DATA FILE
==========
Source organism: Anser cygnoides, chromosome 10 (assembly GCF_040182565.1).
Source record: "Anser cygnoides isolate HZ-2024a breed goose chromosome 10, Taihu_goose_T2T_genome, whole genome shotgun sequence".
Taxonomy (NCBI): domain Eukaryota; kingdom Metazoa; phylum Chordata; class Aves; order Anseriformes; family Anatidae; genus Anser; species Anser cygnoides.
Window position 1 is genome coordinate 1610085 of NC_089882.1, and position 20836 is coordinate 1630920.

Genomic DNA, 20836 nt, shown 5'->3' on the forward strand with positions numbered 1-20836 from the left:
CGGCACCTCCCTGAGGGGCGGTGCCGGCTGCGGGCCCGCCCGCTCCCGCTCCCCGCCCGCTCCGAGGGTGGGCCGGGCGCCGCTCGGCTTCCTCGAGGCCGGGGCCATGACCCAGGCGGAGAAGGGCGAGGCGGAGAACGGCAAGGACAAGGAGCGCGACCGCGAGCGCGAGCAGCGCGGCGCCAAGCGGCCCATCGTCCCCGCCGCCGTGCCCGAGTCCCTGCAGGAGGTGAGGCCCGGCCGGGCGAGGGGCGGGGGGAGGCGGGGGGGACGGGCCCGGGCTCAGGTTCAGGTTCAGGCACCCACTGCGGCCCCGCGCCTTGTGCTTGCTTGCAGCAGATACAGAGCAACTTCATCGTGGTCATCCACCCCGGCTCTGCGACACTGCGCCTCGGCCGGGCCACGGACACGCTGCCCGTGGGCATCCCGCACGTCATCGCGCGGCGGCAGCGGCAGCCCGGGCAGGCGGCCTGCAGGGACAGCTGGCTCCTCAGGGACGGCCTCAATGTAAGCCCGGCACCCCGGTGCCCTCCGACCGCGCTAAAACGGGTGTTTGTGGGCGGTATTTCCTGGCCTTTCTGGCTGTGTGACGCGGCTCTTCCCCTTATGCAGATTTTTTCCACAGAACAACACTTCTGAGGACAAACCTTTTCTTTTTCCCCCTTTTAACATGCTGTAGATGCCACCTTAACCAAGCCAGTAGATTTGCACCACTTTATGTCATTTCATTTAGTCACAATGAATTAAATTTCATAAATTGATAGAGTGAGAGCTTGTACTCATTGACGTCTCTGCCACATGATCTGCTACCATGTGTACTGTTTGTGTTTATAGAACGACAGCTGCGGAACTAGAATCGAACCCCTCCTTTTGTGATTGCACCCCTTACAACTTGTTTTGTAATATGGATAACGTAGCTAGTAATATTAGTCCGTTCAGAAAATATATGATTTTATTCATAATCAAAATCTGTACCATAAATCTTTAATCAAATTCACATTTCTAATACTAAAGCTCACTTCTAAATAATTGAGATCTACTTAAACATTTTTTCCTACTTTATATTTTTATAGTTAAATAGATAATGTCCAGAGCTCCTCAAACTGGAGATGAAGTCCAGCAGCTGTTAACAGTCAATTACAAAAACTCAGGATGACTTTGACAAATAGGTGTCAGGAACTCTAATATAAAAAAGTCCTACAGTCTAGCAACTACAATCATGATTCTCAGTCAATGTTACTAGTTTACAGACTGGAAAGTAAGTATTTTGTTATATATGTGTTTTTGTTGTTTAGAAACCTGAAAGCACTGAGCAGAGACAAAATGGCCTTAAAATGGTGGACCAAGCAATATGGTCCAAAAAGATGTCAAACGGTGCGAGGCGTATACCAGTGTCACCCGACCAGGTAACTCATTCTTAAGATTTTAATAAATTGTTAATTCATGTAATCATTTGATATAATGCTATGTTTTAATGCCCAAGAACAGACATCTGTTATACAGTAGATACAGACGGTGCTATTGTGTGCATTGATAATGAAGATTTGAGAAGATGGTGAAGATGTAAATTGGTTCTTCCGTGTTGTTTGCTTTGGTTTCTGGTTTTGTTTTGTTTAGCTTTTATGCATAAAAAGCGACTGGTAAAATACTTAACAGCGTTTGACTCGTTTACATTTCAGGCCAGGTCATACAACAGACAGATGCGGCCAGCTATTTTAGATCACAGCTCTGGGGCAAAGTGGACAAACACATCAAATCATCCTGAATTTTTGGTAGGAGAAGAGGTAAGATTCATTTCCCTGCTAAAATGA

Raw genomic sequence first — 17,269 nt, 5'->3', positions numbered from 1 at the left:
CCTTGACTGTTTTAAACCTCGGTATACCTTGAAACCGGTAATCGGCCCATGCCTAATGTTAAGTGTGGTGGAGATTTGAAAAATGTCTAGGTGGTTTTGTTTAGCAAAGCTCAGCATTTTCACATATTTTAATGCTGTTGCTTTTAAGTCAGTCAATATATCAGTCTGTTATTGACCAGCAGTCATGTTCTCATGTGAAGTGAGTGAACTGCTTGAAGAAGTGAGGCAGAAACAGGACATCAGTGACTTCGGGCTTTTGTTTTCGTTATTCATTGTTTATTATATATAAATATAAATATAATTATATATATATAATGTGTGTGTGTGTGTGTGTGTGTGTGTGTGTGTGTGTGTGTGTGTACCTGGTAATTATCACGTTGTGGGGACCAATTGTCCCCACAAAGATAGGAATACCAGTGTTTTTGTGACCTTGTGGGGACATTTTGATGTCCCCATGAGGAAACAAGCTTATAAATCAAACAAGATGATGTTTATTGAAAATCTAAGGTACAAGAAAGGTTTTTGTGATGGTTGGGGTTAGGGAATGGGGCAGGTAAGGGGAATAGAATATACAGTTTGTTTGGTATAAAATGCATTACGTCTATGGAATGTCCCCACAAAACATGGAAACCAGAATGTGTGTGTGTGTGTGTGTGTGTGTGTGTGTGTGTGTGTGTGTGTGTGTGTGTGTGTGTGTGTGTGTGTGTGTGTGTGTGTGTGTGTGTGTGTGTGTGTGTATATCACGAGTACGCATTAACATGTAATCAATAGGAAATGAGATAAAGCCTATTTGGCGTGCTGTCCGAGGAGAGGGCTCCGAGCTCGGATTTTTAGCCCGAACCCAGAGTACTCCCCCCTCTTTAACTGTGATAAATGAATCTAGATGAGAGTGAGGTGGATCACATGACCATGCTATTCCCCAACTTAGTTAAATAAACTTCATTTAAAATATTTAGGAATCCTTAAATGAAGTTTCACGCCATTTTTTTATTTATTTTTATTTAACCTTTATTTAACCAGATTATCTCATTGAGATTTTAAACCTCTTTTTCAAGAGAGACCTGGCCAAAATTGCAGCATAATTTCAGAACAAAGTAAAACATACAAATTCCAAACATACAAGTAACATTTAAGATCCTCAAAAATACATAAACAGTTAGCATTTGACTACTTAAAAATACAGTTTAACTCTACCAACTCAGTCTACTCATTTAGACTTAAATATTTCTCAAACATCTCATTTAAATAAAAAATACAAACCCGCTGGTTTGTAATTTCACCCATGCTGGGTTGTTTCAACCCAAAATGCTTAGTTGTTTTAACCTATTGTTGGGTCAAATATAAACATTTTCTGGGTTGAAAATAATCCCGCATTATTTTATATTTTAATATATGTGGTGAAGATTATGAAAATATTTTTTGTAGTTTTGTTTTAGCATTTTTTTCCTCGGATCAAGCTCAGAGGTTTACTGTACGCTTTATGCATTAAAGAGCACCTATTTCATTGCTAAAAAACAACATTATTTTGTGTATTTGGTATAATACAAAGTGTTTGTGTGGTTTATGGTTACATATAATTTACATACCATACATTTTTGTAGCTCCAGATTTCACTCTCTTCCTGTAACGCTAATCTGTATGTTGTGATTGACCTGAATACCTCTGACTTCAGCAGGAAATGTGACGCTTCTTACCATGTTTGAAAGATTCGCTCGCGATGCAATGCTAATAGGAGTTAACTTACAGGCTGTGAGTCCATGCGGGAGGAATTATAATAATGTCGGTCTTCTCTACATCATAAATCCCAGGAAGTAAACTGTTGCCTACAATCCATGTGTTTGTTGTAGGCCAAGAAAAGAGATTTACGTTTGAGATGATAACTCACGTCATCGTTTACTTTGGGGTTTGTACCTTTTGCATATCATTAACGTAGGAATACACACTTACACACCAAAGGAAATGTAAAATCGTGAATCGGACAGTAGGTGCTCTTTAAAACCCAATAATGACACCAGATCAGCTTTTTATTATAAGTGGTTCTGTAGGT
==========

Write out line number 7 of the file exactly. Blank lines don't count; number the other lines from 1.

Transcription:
Raw genomic sequence first — 17,269 nt, 5'->3', positions numbered from 1 at the left: